World: Medium of the Week - Free radio returns to the airwaves in Afghanistan

The lifting of the music ban has young listeners tuning in, Marialuisa Taddia writes. Three years on from the fall of the Taliban regime, Afghanistan's battered economy is picking up. And with the ban on music lifted, commercial radio broadcasting is beginning to flourish.

Arman FM, the 24-hour radio station set up to cater for the young, music-starved generation in Kabul, has been at the forefront. Opened in 2002, the station has proved successful in the capital and surrounding regions with a mix of Afghan, Bollywood and Western pop music, as well as news, culture and social issues.

Saad Mohseni, the station's founder and director, says Arman FM's main target is the lucrative 15- to 35-year-old age bracket. "People with disposable income who embrace social and cultural change," Mohseni, the son of a diplomat who spent part of his childhood in Afghanistan and 20 years in Australia, elaborates. "Our advertisers are fairly large corporations, including local telcos and some Western brands such as Unilever, Sony and Sharp."

The past six months have seen a big shift in the type of advertisers that have been using the station, he adds. Before, it was mostly NGOs with community messages, now around 90 per cent of the advertisers are purely commercial.

One reason is the economy, which has been growing at an average annual rate of around 20 per cent in the past three years - albeit from a very low base. "There's a lot of activity in the country, particularly in Kabul," Mohseni says, pointing to Coca-Cola, which is building a plant in the region and will start advertising next year.

Arman FM, which claims 80 per cent of the potential radio market of 4.5 million listeners in Kabul and the surrounding provinces, is making the most of a country where 60 per cent of Afghans are reportedly using radio as their primary source of news and as many as 72 per cent tune in three times a week.

Arman FM's most popular programmes include the weekly music chart Top 40 Afghanistan and The Ahmad Zahir Programme, named after the Afghan Elvis, an icon who was murdered 20 years ago.There is also the rather controversial Young People and Their Problems, a phone-in show hosted by Humayoon Daneshayar, a kind of "Frasier of Kabul" who counsels young people disoriented by the influx of Western values.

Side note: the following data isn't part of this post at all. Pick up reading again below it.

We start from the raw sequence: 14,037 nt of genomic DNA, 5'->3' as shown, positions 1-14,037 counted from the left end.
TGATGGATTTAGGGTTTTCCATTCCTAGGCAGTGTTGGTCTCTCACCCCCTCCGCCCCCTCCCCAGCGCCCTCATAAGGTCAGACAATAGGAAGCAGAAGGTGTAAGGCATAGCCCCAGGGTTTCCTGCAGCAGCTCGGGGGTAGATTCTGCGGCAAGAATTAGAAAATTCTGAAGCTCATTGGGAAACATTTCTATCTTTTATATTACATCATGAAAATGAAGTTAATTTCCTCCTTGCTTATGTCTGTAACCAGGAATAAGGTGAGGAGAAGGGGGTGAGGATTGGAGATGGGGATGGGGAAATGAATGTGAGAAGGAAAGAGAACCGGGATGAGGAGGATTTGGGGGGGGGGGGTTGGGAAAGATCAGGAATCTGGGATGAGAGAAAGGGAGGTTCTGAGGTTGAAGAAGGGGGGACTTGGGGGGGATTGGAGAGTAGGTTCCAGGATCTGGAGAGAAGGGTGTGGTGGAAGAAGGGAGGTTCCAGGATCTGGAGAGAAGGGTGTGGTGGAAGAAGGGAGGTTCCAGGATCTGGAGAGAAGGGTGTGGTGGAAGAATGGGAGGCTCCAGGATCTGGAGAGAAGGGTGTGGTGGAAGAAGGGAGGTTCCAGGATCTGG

The station claims that it does not broadcast anything forbidden by Islam, but there are no restrictions on the type of products it promotes. "As long as you can sell the product in the marketplace, you can promote anything," Mohseni says. Advertisers can either sponsor a specific programme, produce advertorials or go for traditional spot advertising.

Last month, Arman began expanding beyond Kabul to the northern capital of Mazar-i- Sharif, and by the end of October it will be beaming to a further five cities, including Kandahar and, in doing so, will become "a truly national station", Mohseni says.

Television, which was also banned by the Taliban, is the next step. This month should see the launch of a Mohseni-backed channel, dubbed Tolo (Dawn).

Moulded on the likes of CBS and NBC, "it will be like a commercial TV station in the West, with news, soaps, comedies, current affairs and documentaries," he says.

ARMAN FM (www.arman.fm) was launched in April 2002 with an initial investment of $500,000. Just under two- thirds came from Mohseni and his two siblings, with the balance from the US Government's development arm, USAid, which will also be involved in the financing of the TV channel, Tolo.

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